I have a long list of projects I want to accomplish in my life. (I suspect you’re much the same if you’re reading this.) Things I want to do, see, experience, and create, with each one feeling equally important. And me wanting to do them all.
For a long time, that was the problem. As I tried to explain to Mom, if everything is important, then nothing is.
But I realized, with the help of Charlie and his book Start Finishing, that there was another problem underlying this desire to do it all: fear. My FOMO was creating a project pile just like Mom’s junk mail pile—huge, unwieldy, and full of things I perceived as equally important. As a result, I was struggling to do any of them, to get any of them finished, because I didn’t want to miss out on any one of them.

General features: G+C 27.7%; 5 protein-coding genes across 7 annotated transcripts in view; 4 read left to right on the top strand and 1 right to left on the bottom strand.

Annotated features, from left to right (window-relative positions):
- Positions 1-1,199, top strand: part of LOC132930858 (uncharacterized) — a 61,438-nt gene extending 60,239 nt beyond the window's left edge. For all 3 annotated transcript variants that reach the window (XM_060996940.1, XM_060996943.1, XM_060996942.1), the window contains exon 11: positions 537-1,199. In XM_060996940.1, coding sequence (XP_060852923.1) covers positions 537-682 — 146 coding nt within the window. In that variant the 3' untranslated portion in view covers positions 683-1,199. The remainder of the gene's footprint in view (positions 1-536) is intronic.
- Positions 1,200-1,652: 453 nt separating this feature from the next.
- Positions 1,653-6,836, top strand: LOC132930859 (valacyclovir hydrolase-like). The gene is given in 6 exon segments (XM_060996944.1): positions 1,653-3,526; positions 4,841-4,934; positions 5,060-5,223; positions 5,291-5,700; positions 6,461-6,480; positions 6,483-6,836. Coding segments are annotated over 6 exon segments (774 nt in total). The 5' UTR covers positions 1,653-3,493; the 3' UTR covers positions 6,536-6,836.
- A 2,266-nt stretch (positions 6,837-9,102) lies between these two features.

You Have to Create Limits to Be Free
The game-changer for me was how Charlie explained displacement and the constraint of finite time. In chapter three of Start Finishing he says, “Every action we choose to do displaces countless others we could have done in the same space and time.”
In practice, this first requires accepting the (sometimes uncomfortable) reality of our mortality. Our time is limited, no matter if we live five more years or fifty. When Charlie used the concept of five-year projects (“that significant, impactful ideas will require at least five years of focused action to complete”) to put concrete numbers to my best-case scenario for the number of significant projects I had time left to accomplish, two thoughts came to mind:
Damn, I’d better get busy, and
I really must choose.
I think, deep down, I was denying this fundamental truth of my own limits. I believed — and maybe you do, too, deep down — that I had all the time in the world to do #allthethings.